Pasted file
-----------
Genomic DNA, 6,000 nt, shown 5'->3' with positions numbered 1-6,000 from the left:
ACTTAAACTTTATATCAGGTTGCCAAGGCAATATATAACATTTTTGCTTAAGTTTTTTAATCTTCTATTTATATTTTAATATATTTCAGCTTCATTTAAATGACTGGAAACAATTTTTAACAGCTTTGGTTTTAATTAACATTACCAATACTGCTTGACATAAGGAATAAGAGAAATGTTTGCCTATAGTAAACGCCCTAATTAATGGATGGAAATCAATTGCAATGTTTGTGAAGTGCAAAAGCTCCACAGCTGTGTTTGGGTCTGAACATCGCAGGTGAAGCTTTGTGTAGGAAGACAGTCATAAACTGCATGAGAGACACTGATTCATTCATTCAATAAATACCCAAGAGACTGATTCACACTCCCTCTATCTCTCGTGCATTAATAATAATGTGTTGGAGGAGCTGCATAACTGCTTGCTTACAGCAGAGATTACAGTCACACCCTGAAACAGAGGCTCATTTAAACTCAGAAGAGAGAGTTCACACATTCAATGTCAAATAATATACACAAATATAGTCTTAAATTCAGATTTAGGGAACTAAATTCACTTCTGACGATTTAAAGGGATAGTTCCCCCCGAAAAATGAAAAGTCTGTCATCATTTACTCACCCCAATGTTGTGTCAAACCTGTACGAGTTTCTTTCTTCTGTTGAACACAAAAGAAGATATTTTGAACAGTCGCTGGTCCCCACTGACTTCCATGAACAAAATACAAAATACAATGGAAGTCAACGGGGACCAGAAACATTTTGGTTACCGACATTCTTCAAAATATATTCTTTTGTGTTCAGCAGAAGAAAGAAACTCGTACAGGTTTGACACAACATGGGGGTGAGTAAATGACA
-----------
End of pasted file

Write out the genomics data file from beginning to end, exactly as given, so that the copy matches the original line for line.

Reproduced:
Genomic DNA, 6,000 nt, shown 5'->3' with positions numbered 1-6,000 from the left:
ACTTAAACTTTATATCAGGTTGCCAAGGCAATATATAACATTTTTGCTTAAGTTTTTTAATCTTCTATTTATATTTTAATATATTTCAGCTTCATTTAAATGACTGGAAACAATTTTTAACAGCTTTGGTTTTAATTAACATTACCAATACTGCTTGACATAAGGAATAAGAGAAATGTTTGCCTATAGTAAACGCCCTAATTAATGGATGGAAATCAATTGCAATGTTTGTGAAGTGCAAAAGCTCCACAGCTGTGTTTGGGTCTGAACATCGCAGGTGAAGCTTTGTGTAGGAAGACAGTCATAAACTGCATGAGAGACACTGATTCATTCATTCAATAAATACCCAAGAGACTGATTCACACTCCCTCTATCTCTCGTGCATTAATAATAATGTGTTGGAGGAGCTGCATAACTGCTTGCTTACAGCAGAGATTACAGTCACACCCTGAAACAGAGGCTCATTTAAACTCAGAAGAGAGAGTTCACACATTCAATGTCAAATAATATACACAAATATAGTCTTAAATTCAGATTTAGGGAACTAAATTCACTTCTGACGATTTAAAGGGATAGTTCCCCCCGAAAAATGAAAAGTCTGTCATCATTTACTCACCCCAATGTTGTGTCAAACCTGTACGAGTTTCTTTCTTCTGTTGAACACAAAAGAAGATATTTTGAACAGTCGCTGGTCCCCACTGACTTCCATGAACAAAATACAAAATACAATGGAAGTCAACGGGGACCAGAAACATTTTGGTTACCGACATTCTTCAAAATATATTCTTTTGTGTTCAGCAGAAGAAAGAAACTCGTACAGGTTTGACACAACATGGGGGTGAGTAAATGACA